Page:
BART management consistently holds workers to high standards, and it is time they apply those same standards to themselves. (Examiner file photo)

BART management consistently holds workers to high standards, and it is time they apply those same standards to themselves. (Examiner file photo)

BART management needs to be held accountable

Earlier this month, the California Public Utilities Commission fined BART $650,000 for safety violations that resulted in the tragic deaths of two track workers who were struck and killed by a train during a 2013 strike. BART tried to break the strike by training managers to replace highly skilled train operators.
One such trainee was driving the train that killed the track workers; he had so little experience that he pressed a button controlling the doors instead of the horn to warn the workers. Yet he was in the cab without any direct supervision.

The BART senior officials, who not only provoked the unnecessary strike but also attempted to break it using these barbaric tactics, got off scot-free. Nobody was fired, and no criminal charges were pressed.

Compare that to an incident in 2012, when a BART station agent was discovered giving unused, paid-for-train tickets to a 16-year-old boy in need. That station agent was fired. The disparity between consequences for management and workers is startling and appalling. Management consistently holds workers to high standards, and it is time they apply those same standards to themselves.

If a worker and not a member of management had been in the cab of that train, there is no question as to what would’ve happened. The worker would have been fired and would have had criminal charges pressed against them, while BART would have ducked responsibility and distanced themselves from the incident. Yet when a member of management is responsible for the deaths of two people — the loss of two human lives — they get nothing more than a ‘slap on the wrist’ with this fine. In a clear dichotomy between executives and working people, working people are constantly receiving the short end of the stick. There is a very concerning precedent being set: there is a double standard for management and workers.

This is a worrisome pattern for BART officials, who have acted in bad faith at the negotiating table in the past and pushed workers towards a strike. With no threat of punishment when experimenting with new ways to avoid paying workers and poorly attempting to train people to correctly do an experienced worker’s job, there is no incentive for BART to treat workers fairly in contract negotiations.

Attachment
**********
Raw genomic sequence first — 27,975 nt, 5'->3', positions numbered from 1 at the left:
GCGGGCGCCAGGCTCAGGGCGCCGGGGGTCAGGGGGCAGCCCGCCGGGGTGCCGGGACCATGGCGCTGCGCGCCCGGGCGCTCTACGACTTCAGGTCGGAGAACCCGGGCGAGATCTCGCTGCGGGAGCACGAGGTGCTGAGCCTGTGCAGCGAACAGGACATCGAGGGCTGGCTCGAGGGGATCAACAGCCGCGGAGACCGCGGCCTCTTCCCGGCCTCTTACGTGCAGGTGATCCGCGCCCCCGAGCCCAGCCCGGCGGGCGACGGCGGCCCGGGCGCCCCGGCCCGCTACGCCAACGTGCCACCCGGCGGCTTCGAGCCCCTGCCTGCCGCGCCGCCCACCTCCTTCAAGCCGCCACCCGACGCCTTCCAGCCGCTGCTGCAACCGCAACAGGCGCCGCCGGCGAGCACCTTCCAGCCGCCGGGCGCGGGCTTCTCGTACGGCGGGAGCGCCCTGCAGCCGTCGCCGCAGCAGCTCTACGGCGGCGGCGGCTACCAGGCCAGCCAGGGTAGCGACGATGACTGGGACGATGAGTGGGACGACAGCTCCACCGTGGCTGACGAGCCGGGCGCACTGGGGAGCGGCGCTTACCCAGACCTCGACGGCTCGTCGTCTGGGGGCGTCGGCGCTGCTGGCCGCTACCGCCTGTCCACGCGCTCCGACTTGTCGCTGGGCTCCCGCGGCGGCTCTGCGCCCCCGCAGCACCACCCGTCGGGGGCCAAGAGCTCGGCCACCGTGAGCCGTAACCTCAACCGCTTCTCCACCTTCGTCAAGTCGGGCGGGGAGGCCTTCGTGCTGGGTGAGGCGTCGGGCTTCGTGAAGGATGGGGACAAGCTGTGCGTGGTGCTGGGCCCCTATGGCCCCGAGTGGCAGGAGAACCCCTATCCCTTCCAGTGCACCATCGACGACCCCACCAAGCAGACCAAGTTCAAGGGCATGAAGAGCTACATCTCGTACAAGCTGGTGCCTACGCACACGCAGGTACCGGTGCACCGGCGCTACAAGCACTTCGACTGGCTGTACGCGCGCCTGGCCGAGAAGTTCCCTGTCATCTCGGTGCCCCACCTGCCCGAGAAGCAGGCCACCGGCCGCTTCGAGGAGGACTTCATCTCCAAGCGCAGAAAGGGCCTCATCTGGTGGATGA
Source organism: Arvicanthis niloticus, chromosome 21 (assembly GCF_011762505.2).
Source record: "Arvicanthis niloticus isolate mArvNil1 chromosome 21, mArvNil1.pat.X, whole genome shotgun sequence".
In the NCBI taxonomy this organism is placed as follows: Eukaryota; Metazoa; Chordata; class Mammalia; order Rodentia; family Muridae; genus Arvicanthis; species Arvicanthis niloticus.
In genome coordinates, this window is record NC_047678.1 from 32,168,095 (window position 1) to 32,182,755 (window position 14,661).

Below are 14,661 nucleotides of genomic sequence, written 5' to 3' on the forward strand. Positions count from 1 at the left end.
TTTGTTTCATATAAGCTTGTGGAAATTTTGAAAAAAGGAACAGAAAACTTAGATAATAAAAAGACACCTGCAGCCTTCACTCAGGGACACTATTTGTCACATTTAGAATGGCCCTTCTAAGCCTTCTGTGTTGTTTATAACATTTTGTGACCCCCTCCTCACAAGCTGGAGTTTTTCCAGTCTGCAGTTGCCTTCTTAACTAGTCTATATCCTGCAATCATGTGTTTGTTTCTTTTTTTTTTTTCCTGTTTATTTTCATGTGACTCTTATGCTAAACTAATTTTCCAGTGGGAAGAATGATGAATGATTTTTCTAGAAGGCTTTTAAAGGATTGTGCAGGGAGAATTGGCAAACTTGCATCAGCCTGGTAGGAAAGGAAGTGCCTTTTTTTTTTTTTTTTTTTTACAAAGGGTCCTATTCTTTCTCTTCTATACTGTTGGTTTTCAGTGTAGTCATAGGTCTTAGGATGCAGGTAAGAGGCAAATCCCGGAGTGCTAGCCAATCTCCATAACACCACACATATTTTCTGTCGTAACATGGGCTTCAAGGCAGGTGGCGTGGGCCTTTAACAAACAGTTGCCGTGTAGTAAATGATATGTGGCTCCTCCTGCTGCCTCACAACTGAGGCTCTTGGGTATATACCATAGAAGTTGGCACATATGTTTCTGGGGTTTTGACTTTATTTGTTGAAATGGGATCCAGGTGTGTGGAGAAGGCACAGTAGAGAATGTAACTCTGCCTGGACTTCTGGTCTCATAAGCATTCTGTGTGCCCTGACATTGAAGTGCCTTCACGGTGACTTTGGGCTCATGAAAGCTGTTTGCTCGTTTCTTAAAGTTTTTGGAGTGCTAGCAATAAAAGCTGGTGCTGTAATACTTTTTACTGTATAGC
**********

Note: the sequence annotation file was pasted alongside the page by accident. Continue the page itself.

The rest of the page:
The California Public Utilities Commission must hold BART management accountable for their criminal actions and signal to BART that it is time to treat workers with respect and value our role and experience in providing a safe and reliable transit system for all San Franciscans. If action isn’t taken, lives could be lost … again.

Larry Hanley is international president of the Amalgamated Transit Union.

Just Posted

Cabernet sauvignon grapes sat in a container after being crushed at Smith-Madrone Winery in St. Helena. (Courtesy Smith-Madrone Winery)
San Francisco’s ‘Champagne problems’ — Wine industry suffers supply chain woes

‘Everywhere you turn, things that were easy are no longer easy’

Glasses behind the bar at LUNA in the Mission District on Friday, Oct. 15, 2021. Glassware is just one of the many things restaurants have had trouble keeping in stock as supply chain problems ripple outward. (Kevin N. Hume/The Examiner)
SF restaurants face product shortages and skyrocketing costs

‘The supply chain crisis has impacted us in almost every way imaginable’

A Giants fans hangs his head in disbelief after the Dodgers won the NLDS in a controversial finish to a tight Game 5. (Chris Victorio/Special to The Examiner)
Giants dream season ends at the hands of the Dodgers, 2-1

A masterful game comes down to the bottom of the ninth, and San Francisco came up short

<strong>Workers with Urban Alchemy and the Downtown Streets Team clean at Seventh and Market streets on Oct. 12. <ins>(Kevin N. Hume/The Examiner)</ins> </strong>
<ins></ins>
Why is it so hard to keep San Francisco’s streets clean?

Some blame bureaucracy, others say it’s the residents’ fault

Speaker of the House Nancy Pelosi — seen in Washington, D.C., on Tuesday — touted Congressional Democrats’ infrastructure bill in San Francisco on Thursday. (Stefani Reynolds/The New York Times)
Pelosi touts infrastructure bill as it nears finish line

Climate change, social safety net among major priorities of Democrats’ 10-year funding measure

Most Read